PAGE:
Wednesday, 31 October 2012

ESRC Success Rates 2011/12

I'm currently in the process of thinking about submitting another ESRC grant proposal. To date, I have put in a few but without success. I'm not easily discouraged though and I have had a lot of good feedback (but no money!). Thankfully, I have been able to secure funding from other sources but the vital statistics from ESRC do suggest that I might need to up my game considerably - or switch to Socio-Legal Studies! What am I talking about? Success rates of course. The LSE Impact blog just did a post on this issue and the figures really are striking. So striking, in fact, that I felt the need to turn it into a chart. Just look at the data (click charts below). 39% success rate for Socio-Legal Studies and 0% success rate for Environmental Planning (among others).

Click chart to enlarge

Click chart to enlarge

In relation to the number of submitted grants, Psychology is the clear category leader with 185, though the success rate in this category is just slightly higher than the average (16% compared to 14% average). The highest number of grants to any one category is in Sociology, with 16 awards (19% success rate) during the 2011-12 period.

See the full ESRC report here, where you can also find a break down of the figures by institution.

Wednesday, 24 October 2012

Digital democracy in action

A short story about digital democracy today. Anyone with an interest in politics, democracy or government will have been intrigued by the publication of the latest proposed parliamentary constituency boundaries for England. The next step would then obviously be to look more closely at the proposed changes, but how might we do this? Well, you can go to the website and look at some Excel files or some PDFs. Or, you could go to a public office and look at a map (I even took a picture of one of these - below).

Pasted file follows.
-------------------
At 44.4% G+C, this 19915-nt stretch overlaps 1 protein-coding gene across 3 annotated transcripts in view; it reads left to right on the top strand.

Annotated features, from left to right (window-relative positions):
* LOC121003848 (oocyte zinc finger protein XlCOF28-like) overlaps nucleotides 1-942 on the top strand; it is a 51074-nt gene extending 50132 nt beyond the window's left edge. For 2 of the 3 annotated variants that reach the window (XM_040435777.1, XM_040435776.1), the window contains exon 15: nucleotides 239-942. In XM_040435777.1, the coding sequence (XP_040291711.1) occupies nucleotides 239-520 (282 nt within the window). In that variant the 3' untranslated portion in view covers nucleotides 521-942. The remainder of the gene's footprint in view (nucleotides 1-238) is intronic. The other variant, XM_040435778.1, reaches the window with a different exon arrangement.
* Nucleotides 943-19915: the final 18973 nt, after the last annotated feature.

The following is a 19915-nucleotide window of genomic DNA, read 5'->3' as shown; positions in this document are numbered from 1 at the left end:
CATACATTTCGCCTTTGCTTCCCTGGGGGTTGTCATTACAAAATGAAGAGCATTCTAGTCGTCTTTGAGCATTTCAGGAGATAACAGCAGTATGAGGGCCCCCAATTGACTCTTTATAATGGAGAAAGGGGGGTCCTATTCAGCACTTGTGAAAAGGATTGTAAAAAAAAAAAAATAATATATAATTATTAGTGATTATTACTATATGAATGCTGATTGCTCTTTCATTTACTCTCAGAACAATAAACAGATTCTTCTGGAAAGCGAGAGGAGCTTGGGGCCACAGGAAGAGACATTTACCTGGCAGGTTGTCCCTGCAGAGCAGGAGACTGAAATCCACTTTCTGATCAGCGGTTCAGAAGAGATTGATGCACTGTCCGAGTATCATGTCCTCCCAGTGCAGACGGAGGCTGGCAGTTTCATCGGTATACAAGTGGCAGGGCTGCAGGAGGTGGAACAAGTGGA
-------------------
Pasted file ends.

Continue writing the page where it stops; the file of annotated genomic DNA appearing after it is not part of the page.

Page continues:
The problem here of course is that it is 2012 and most people might like to have a nice interactive, user-friendly map to look at which allows them to zoom into their area to see how the changes affect them. But this wasn't produced by the Boundary Commission for England. Instead - just like last time - a user-friendly interactive map has been produced by expert-enthusiasts, if I might call them that. The one I did was just a quick overnight project and although the new version is much nicer than my one it was still not produced by the people who actually should have done it. The O'Brien/Cheshire version is covered in the Guardian DataBlog and you can see from the comments that it allows people to understand in fine detail how the proposals might affect them.

Why does any of this even matter? It matters because changing parliamentary constituency boundaries is a key aspect of our democratic system and the people who represent us in parliament are tied to individual areas. Changes in these areas are not trivial and we need to be able to understand - in as much detail as possible - how proposed changes will impact upon us. It is also imperative that as many people as possible are able to see the new proposals. Publishing them in PDFs, Excel and in hard copy in a number of locations is okay but it falls well short of what we ought to expect. It shouldn't be left to mapping experts to produce interactive maps - even if it is quite enjoyable making them!

Using the current/proposed slider on the new map I can tell within 10 seconds that if the proposals go ahead I may very well have a new MP. With the spreadsheets, PDFs and hard copy map this is just not possible. Time for the Boundary Commission for England to revisit their approach in my opinion.

Saturday, 20 October 2012

Data visualisation at

With so many different maps, infographics and other types of visualisations appearing on the web each day, it can be difficult for those interested in the visual display of quantitative information to keep up with the tools of the trade. Thankfully, the people at in Switzerland have put together a selection of the most powerful and useful tools currently available (see image below). 

The examples page

Click on any of the images and you'll see the flipcard format in action, whereby the image flips round and tells you where you can find out more about that particular image, tool and further technical information.

They included an example from Google Fusion Tables that I developed for a newspaper here in the UK but more interestingly they have highlighted a whole range of tools that are either quite new and unknown (e.g. CartoDB) or more for technical experts (e.g. data.js). However, there are tools here that anyone can use - even those with no technical knowledge (e.g. Google Chart Tools). Thanks to Alex Ghita for pointing this out to me.

So, definitely worth a look. I should also add that this is quite similar in nature to the examples provided in a joint CLG/OCSI project a couple of years ago which produced the DataViz pages - in relation to improving data visualisation for the public sector.